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Ropac Marais

Robert Mapplethorpe curated by Edward Enninful

Ropac Marais

Robert Mapplethorpe wanted to disrupt the idea of what a portrait is. And I’ve always wanted to disrupt the idea of what fashion is – what people consider as beautiful or not has always been fascinating to me.
— Edward Enninful

For this exhibition of works by American artist Robert Mapplethorpe (1946–1989) at Thaddaeus Ropac Paris Marais, the gallery invites Ghanaian-born British editor Edward Enninful OBE to collaborate with the Robert Mapplethorpe Foundation to present his singular vision of the photographer’s work. Enninful, Global Creative and Cultural Advisor of Vogue, was given carte blanche to explore the full archives of the Robert Mapplethorpe Foundation. In the exhibition, he presents his selection of 46 prints in pairs, forging new dialogues between them and inviting visitors to see even some of Mapplethorpe’s best-known photographs anew. With this unprecedented curatorial approach to the photographer’s work, as Michael Ward Stout, president of the Robert Mapplethorpe Foundation, says: ‘Edward has made a unique contribution to Mapplethorpe’s legacy’.

As an editor, Enninful is used to seeing in double page spreads. He explains: ‘I am used to images fighting or working together, tension and opposites, or harmony. Things that people don’t expect to go together, finding a sense of serenity within the chaotic.’ While the pairs of works often confront each other, many are marked by a sense of associative formal play. Shapes and silhouettes explored in one photograph appear in unexpected ways in its companion work. Arnold Schwarzenegger’s muscular form – almost armour-like – is echoed in the exaggerated puffed sleeves of a high fashion outfit, which embodies another kind of armour. In another pair, spread fingers highly defined against a dark background emerge as ribs brought out through careful lighting on a nude torso.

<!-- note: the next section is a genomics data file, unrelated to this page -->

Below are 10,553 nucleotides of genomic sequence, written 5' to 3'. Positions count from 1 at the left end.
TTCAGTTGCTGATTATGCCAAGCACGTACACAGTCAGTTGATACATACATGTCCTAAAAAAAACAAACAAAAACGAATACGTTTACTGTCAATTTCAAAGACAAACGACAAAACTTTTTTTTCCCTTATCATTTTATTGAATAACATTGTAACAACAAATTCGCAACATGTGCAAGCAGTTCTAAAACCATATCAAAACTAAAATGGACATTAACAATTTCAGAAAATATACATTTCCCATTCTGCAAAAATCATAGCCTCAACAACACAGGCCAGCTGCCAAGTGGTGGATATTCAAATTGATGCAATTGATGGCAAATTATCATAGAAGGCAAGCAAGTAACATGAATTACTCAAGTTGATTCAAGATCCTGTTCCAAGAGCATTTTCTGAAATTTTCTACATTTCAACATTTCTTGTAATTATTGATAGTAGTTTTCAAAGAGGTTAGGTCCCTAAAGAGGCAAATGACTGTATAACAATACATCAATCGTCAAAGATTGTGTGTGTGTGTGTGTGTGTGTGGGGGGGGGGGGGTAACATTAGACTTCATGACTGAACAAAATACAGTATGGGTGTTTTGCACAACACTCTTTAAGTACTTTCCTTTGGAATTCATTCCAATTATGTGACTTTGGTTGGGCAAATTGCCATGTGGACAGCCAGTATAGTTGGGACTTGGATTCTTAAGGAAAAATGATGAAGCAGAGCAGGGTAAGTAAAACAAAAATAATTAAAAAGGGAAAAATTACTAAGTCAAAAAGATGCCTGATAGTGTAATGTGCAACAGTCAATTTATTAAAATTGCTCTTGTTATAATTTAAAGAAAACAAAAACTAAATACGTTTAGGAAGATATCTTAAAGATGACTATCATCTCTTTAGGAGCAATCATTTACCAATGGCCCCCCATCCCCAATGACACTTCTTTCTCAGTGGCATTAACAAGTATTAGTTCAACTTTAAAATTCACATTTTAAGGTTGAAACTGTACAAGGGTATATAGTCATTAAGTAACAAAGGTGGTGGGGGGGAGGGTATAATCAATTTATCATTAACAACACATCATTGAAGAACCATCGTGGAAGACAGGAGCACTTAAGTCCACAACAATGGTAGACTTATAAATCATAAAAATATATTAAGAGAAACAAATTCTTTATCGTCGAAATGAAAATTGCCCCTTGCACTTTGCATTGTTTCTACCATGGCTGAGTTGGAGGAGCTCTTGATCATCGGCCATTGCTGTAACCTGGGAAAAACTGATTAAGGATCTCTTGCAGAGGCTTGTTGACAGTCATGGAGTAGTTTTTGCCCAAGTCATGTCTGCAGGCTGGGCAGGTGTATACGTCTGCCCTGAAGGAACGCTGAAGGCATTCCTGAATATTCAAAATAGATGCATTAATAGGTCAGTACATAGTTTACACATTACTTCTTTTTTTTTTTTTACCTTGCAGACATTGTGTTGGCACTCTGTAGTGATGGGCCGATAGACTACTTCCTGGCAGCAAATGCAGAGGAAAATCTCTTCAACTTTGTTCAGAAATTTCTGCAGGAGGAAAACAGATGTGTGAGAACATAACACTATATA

The exhibition spans Mapplethorpe’s fashion photography as well as stark portraits, nudes and still lifes. By capturing unexpected subjects with a classical formality, Mapplethorpe defied prevailing aesthetic standards, paving the way for unconventional beauty to be appreciated as art. Enninful is known for making models who don’t fit the white, sample-size norm a non-negotiable on the pages of Vogue around the world, and his work, like Mapplethorpe’s, has represented a challenge to discriminatory aesthetic ideals. In several of the pairings on view, Enninful juxtaposes a subject who conforms to traditional beauty standards alongside one who diverges from them. Through Mapplethorpe’s lens, these visual dialogues prompt viewers to transcend dichotomous thinking and to engage with the questioning of aesthetic norms that was central to Mapplethorpe’s practice: questions which remain relevant to this day.